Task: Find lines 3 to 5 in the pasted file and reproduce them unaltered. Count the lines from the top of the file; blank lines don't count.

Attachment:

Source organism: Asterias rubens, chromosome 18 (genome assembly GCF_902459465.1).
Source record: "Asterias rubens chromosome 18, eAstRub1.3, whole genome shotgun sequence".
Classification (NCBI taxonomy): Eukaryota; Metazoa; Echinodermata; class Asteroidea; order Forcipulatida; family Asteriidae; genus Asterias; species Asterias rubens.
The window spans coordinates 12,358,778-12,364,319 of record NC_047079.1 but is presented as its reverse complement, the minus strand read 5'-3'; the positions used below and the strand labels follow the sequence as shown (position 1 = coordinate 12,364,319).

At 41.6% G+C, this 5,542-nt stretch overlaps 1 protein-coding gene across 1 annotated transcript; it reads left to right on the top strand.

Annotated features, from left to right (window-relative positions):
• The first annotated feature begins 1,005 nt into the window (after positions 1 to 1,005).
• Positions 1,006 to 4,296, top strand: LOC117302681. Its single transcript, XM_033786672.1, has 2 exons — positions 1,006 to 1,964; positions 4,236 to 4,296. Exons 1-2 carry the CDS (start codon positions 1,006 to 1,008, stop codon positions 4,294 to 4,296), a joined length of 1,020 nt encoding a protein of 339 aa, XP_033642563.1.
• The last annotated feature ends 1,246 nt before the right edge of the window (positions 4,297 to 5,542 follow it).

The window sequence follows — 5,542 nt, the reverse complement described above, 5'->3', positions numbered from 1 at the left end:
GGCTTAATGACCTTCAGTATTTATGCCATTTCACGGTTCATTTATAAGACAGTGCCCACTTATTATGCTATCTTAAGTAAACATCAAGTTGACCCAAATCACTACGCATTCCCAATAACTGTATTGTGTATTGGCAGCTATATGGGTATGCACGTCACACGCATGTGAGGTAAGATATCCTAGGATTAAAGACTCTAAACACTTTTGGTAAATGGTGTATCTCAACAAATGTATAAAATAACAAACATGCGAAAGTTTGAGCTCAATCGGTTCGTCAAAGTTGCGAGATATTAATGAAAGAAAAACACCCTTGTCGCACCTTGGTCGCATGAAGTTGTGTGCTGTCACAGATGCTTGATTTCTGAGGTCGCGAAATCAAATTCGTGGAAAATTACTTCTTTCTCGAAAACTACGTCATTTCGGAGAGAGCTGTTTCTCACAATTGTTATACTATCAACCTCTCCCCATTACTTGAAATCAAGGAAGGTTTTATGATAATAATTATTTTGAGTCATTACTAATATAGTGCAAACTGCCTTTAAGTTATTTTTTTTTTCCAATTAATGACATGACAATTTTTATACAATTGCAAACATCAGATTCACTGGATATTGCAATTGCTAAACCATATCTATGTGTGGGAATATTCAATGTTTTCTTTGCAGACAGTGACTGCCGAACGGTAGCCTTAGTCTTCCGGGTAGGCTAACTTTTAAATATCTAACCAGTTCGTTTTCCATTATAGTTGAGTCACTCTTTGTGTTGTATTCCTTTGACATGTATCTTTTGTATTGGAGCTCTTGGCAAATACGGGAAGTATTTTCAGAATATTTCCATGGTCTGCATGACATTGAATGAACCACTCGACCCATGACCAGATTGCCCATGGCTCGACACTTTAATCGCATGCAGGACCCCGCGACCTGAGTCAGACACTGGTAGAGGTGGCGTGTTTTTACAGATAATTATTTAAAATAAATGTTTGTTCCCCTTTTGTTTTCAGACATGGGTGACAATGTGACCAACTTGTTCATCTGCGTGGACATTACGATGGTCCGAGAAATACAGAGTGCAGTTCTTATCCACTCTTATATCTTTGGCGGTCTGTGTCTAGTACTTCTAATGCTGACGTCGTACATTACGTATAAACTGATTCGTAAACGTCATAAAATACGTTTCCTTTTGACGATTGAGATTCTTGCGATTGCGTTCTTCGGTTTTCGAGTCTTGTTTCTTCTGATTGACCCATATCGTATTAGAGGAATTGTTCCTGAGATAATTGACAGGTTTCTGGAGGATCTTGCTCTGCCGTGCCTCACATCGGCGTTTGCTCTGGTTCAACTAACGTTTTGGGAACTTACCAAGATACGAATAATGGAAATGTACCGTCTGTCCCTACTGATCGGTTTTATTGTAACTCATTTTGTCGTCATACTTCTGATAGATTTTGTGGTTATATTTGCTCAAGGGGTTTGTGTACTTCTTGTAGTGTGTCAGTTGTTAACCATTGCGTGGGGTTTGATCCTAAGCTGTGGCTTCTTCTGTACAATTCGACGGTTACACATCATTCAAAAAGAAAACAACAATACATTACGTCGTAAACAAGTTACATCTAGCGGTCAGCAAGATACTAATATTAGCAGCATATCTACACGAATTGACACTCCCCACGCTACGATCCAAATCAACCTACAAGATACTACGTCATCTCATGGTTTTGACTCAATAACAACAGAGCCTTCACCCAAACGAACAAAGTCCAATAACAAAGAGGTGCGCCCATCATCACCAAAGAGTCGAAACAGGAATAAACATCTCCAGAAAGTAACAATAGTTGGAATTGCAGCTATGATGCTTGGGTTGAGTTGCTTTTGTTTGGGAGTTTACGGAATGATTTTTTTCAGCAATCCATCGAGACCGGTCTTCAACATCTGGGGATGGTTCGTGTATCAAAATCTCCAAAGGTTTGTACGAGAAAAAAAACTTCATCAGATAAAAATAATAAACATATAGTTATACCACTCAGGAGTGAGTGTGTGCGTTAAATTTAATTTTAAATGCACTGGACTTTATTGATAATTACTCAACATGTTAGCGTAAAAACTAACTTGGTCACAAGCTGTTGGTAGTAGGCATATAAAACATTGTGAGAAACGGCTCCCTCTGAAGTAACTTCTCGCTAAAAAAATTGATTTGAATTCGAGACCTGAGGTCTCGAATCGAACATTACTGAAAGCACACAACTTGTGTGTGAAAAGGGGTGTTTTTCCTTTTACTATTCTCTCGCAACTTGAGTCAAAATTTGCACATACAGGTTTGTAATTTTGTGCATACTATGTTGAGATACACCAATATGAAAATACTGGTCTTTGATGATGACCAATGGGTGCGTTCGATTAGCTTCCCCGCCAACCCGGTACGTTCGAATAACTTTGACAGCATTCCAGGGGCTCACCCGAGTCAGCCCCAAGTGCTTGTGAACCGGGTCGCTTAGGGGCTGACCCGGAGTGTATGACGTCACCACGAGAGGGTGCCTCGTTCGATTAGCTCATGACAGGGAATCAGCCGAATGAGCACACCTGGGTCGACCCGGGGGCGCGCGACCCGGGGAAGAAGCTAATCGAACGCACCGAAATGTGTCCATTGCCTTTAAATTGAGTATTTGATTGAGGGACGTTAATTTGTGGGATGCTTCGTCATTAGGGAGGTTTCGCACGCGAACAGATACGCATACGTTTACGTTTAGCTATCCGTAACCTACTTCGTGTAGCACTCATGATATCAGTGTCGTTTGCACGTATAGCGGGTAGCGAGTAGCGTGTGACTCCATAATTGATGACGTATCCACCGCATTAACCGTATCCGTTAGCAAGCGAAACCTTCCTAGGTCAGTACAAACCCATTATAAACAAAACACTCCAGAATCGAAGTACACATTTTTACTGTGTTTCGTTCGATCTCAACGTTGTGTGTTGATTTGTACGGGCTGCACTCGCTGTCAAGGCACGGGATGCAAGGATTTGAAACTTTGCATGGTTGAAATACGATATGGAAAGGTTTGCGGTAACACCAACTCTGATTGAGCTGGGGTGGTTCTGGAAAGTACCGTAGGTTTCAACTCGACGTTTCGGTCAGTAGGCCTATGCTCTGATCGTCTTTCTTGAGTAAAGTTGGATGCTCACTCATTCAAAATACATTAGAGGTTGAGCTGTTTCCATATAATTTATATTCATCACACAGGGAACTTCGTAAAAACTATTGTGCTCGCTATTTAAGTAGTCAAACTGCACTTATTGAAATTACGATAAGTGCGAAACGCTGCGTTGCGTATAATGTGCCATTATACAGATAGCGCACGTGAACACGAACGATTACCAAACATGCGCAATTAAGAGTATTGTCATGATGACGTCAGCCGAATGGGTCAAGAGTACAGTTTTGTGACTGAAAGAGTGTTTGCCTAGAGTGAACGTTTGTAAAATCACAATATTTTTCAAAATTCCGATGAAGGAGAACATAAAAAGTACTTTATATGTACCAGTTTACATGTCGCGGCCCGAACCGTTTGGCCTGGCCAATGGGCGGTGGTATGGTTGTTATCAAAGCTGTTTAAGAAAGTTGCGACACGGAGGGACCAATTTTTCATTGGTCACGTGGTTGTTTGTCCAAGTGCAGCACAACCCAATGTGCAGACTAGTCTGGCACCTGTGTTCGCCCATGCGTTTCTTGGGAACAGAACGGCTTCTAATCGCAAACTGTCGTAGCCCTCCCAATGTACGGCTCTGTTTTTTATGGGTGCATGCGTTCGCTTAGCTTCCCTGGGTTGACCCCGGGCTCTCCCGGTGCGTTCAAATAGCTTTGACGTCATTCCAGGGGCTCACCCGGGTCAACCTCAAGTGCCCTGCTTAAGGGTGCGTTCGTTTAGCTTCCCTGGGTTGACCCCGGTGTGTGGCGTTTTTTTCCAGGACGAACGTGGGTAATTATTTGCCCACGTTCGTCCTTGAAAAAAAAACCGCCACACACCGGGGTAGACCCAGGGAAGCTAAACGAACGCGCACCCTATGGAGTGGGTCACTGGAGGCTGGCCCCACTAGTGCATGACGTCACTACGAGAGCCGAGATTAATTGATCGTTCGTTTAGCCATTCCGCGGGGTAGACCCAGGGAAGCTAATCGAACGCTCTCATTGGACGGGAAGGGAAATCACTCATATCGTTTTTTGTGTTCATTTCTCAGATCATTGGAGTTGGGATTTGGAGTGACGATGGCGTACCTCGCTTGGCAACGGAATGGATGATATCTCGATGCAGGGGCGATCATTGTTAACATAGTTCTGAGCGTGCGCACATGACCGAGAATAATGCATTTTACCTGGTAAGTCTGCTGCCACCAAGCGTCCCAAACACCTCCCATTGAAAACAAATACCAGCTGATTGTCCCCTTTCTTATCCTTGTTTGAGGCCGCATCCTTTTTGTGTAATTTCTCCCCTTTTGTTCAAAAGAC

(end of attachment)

Classification (NCBI taxonomy): Eukaryota; Metazoa; Echinodermata; class Asteroidea; order Forcipulatida; family Asteriidae; genus Asterias; species Asterias rubens.
The window spans coordinates 12,358,778-12,364,319 of record NC_047079.1 but is presented as its reverse complement, the minus strand read 5'-3'; the positions used below and the strand labels follow the sequence as shown (position 1 = coordinate 12,364,319).

At 41.6% G+C, this 5,542-nt stretch overlaps 1 protein-coding gene across 1 annotated transcript; it reads left to right on the top strand.